WASHINGTON (Reuters) - Congressional Democrats neared a deal on a landmark U.S. healthcare overhaul on Friday, with President Barack Obama pushing for quick action before a special Senate election that threatens the bill’s future.
Negotiators from the House of Representatives and Senate reported fresh progress after meeting at the White House for the third straight day and said they were about to send the bill’s major provisions to budget analysts for cost estimates.
“We did well today. We agreed on some things,” Senate Democratic leader Harry Reid told reporters after the three-hour meeting. He provided no details.
A White House spokesman said in a statement that negotiators worked through a number of issues and would seek a cost estimate on a number of proposals. Negotiators reached no final agreement on an overall package.
“The next step in the process is to evaluate the costs and savings associated with the various proposals for each tenet of the legislation,” the statement said.
The talks followed an earlier marathon session that stretched from Thursday night into the early hours of Friday. Obama stayed in that meeting until about 1 a.m. EST. Staff members will continue negotiating over the weekend.
The talks have gained new urgency as polls show the overhaul is increasingly unpopular and Democrats could lose next week’s special Massachusetts election to replace the late Senator Edward Kennedy — costing them their crucial 60th Senate vote and throwing the bill’s fate into uncertainty.
Democrats are hustling to finish the bill before Obama’s State of the Union speech in early February, when lawmakers hope to turn to an agenda on jobs and the economy ahead of congressional elections in November.
Negotiators expect to focus next week on working out hot-button issues like coverage for abortions and illegal immigrants, House members said.
“We are establishing common ground on some of the very few issues that were different in our bills,” House Speaker Nancy Pelosi said of the talks, which also have included key committee chairmen in each chamber.
Democrats scored a breakthrough on Thursday, winning labor support for a revised tax on high-cost insurance plans that was included in the Senate bill but opposed by unions and many House Democrats.
That cleared one of the biggest remaining hurdles, but negotiators still must resolve issues on how to pay for the plan, the structure of the new insurance exchanges created under the bill, the level of expansion for the Medicaid health program for the poor and other issues.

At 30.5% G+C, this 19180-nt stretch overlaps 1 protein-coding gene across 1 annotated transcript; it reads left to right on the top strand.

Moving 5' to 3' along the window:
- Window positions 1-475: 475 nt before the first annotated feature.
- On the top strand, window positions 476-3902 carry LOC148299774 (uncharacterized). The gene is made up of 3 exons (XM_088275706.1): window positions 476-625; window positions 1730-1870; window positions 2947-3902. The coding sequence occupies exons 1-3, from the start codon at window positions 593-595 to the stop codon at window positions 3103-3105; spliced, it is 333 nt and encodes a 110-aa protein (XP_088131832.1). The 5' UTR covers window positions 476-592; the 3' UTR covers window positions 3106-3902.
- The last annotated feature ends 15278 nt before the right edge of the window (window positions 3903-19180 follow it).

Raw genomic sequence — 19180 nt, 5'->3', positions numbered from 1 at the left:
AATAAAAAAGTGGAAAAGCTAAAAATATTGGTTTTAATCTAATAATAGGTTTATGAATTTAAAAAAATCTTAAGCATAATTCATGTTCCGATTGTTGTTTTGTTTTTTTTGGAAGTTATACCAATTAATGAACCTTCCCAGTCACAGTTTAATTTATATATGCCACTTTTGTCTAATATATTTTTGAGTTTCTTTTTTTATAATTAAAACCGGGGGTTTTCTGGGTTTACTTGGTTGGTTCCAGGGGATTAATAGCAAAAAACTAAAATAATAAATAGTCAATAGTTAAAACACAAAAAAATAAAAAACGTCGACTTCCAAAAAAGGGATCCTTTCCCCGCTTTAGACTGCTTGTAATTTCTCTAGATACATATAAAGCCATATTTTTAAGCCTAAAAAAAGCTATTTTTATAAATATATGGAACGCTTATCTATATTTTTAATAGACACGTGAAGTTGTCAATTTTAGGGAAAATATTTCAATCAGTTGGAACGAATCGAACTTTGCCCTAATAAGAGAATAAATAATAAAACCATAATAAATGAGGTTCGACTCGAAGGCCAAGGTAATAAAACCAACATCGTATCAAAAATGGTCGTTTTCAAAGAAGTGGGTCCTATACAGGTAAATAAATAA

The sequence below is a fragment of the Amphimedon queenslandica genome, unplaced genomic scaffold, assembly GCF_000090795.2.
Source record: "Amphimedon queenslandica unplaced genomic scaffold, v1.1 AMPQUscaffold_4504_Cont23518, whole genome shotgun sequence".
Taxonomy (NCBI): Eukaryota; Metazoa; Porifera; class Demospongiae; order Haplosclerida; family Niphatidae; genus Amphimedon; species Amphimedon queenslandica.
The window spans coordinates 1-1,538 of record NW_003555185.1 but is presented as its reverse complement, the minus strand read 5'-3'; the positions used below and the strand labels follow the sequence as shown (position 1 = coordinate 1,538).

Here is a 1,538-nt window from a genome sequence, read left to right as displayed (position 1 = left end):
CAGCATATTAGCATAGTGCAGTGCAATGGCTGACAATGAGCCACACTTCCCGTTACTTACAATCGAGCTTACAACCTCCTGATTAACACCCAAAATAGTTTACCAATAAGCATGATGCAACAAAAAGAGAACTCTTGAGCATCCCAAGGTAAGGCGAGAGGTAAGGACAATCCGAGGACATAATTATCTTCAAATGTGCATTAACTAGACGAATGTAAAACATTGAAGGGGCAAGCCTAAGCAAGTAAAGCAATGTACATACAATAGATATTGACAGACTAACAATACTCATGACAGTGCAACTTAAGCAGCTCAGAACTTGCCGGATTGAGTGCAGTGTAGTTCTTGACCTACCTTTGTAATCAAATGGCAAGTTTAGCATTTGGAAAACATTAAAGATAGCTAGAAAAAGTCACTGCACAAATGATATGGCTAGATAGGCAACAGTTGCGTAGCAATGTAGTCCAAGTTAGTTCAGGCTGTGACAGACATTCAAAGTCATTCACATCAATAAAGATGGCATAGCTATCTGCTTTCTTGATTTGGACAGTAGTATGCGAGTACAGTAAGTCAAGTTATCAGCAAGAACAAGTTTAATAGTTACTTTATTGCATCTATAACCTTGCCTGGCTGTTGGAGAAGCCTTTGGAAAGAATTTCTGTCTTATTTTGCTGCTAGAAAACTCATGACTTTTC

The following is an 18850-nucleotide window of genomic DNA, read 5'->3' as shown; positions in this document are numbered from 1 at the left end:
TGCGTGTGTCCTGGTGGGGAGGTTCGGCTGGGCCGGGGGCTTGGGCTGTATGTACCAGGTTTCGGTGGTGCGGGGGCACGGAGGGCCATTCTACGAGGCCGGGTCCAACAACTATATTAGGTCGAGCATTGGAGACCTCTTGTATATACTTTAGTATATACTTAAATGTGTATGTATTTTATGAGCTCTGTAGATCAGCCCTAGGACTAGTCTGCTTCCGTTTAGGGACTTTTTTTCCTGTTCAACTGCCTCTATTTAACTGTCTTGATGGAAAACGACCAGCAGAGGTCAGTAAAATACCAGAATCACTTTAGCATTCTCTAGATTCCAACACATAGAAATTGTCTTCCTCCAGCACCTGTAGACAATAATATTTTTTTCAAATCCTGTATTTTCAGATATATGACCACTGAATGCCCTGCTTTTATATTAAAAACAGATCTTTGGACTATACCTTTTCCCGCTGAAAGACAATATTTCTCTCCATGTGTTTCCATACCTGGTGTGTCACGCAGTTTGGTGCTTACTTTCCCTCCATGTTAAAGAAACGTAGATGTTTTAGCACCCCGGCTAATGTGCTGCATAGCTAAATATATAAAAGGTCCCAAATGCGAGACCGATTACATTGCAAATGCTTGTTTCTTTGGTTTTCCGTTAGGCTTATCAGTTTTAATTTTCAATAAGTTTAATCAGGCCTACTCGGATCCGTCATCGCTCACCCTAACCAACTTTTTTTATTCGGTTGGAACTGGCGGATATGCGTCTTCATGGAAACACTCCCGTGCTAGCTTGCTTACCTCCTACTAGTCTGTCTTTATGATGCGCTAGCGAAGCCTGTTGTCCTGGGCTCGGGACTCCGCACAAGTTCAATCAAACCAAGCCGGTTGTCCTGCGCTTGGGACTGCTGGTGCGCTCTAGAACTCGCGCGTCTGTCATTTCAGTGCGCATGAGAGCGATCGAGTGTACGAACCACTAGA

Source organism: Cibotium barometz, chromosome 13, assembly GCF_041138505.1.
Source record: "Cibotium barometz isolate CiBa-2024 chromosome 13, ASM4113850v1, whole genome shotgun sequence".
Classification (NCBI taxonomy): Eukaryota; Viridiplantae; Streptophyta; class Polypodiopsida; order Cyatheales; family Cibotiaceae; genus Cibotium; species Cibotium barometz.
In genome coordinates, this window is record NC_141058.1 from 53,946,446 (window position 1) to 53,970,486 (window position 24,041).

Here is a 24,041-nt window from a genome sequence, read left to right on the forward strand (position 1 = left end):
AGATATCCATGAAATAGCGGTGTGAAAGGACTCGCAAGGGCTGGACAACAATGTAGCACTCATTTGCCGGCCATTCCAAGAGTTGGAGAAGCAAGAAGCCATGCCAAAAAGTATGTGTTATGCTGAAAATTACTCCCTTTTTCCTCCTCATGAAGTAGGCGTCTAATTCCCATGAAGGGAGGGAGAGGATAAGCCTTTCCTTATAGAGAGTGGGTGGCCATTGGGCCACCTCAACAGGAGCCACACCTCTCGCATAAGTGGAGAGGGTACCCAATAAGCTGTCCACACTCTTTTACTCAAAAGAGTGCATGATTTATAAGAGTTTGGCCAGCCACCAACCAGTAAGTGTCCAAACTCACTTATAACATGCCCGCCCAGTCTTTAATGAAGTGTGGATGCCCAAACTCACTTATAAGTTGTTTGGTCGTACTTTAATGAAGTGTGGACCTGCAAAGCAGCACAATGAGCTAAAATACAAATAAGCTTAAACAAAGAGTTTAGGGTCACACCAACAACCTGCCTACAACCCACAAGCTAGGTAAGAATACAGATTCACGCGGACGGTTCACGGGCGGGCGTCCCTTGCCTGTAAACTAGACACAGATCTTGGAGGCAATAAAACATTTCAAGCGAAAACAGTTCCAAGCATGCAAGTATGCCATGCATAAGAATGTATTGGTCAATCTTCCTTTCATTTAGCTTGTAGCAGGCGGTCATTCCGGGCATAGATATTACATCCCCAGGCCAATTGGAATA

The House and Senate versions of the overhaul must be melded into one bill and passed again by each chamber before Obama can sign it.
Both bills would extend insurance coverage to more than 30 million uninsured Americans, create exchanges where individuals can shop for insurance plans and bar insurance practices like refusing coverage to people with pre-existing medical conditions.
House-Senate negotiators looking for more revenue are considering expanding the tax for Medicare, the health program for the elderly, to income from investments by the wealthiest Americans.
They also have asked the pharmaceutical industry to kick in at least another $10 billion above the $80 billion it agreed to pay last year in a deal with the White House. Other health industries also could be asked to pay more as negotiators look to replace the $60 billion lost in the tax deal with unions.
“There’s nothing that’s certain ...until we put all the pieces together,” House Ways and Means Committee Chairman Charles Rangel said.
The talks appear headed toward adopting a modified version of the House’s national insurance exchange with perhaps an ability for states to opt out, House members said. The Senate’s bill featured state-based exchanges.
“I am very pleased with what we’ve come up with,” Representative James Clyburn, the No. 3 Democrat in the House, said of the provisions on exchanges.
Negotiators also favor the Senate approach on cuts in Medicare, and some of the elements of the Medicare Advisory Board included in the Senate bill and backed by Obama.
“That’s a major issue in discussion still,” Representative Chris Van Hollen said of the Medicare board, which is designed to implement payment changes with few chances for congressional interference.
Both the House and Senate have to move carefully in the talks. A shift of three votes in the House could doom the bill, which passed 220-215 in November. In the Senate, the bill passed on Christmas Eve with exactly the 60 votes it needed to overcome unified Republican opposition, and a single defection could doom it.
If the Democrats lose the Massachusetts Senate race, it would take about 15 days to certify the results, state election officials say. That might give Congress time to pass the bill if it hurries.
Additional reporting by Richard Cowan; editing by Vicki Allen and Mohammad Zargham